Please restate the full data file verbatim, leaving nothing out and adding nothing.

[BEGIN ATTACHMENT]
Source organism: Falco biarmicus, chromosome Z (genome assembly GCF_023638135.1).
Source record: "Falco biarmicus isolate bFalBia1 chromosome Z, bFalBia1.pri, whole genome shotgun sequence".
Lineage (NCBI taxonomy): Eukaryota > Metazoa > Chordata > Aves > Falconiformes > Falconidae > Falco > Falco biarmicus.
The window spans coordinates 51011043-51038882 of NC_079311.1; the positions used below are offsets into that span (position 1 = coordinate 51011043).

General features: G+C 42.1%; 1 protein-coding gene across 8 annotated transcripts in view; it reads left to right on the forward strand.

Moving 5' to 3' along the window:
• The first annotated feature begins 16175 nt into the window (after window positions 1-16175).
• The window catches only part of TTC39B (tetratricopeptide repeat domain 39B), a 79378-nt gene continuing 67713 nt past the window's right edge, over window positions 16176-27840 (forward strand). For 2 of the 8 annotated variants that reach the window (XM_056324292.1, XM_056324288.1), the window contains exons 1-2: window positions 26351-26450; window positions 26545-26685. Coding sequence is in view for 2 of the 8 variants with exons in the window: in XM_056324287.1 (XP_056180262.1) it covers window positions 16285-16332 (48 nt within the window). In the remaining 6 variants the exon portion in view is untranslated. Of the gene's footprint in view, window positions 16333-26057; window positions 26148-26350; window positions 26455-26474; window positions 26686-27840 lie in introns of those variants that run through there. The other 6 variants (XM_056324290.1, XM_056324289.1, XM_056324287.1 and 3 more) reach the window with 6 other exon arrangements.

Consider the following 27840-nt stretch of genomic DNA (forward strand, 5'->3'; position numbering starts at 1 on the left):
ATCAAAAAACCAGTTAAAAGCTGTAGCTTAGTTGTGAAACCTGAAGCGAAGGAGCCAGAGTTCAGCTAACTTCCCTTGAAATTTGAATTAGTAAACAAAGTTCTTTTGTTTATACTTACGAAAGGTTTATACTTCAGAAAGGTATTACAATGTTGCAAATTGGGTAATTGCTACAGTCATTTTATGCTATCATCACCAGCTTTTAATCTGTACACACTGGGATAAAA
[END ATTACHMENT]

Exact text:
Source organism: Falco biarmicus, chromosome Z (genome assembly GCF_023638135.1).
Source record: "Falco biarmicus isolate bFalBia1 chromosome Z, bFalBia1.pri, whole genome shotgun sequence".
Lineage (NCBI taxonomy): Eukaryota > Metazoa > Chordata > Aves > Falconiformes > Falconidae > Falco > Falco biarmicus.
The window spans coordinates 51011043-51038882 of NC_079311.1; the positions used below are offsets into that span (position 1 = coordinate 51011043).

General features: G+C 42.1%; 1 protein-coding gene across 8 annotated transcripts in view; it reads left to right on the forward strand.

Moving 5' to 3' along the window:
• The first annotated feature begins 16175 nt into the window (after window positions 1-16175).
• The window catches only part of TTC39B (tetratricopeptide repeat domain 39B), a 79378-nt gene continuing 67713 nt past the window's right edge, over window positions 16176-27840 (forward strand). For 2 of the 8 annotated variants that reach the window (XM_056324292.1, XM_056324288.1), the window contains exons 1-2: window positions 26351-26450; window positions 26545-26685. Coding sequence is in view for 2 of the 8 variants with exons in the window: in XM_056324287.1 (XP_056180262.1) it covers window positions 16285-16332 (48 nt within the window). In the remaining 6 variants the exon portion in view is untranslated. Of the gene's footprint in view, window positions 16333-26057; window positions 26148-26350; window positions 26455-26474; window positions 26686-27840 lie in introns of those variants that run through there. The other 6 variants (XM_056324290.1, XM_056324289.1, XM_056324287.1 and 3 more) reach the window with 6 other exon arrangements.

Consider the following 27840-nt stretch of genomic DNA (forward strand, 5'->3'; position numbering starts at 1 on the left):
ATCAAAAAACCAGTTAAAAGCTGTAGCTTAGTTGTGAAACCTGAAGCGAAGGAGCCAGAGTTCAGCTAACTTCCCTTGAAATTTGAATTAGTAAACAAAGTTCTTTTGTTTATACTTACGAAAGGTTTATACTTCAGAAAGGTATTACAATGTTGCAAATTGGGTAATTGCTACAGTCATTTTATGCTATCATCACCAGCTTTTAATCTGTACACACTGGGATAAAA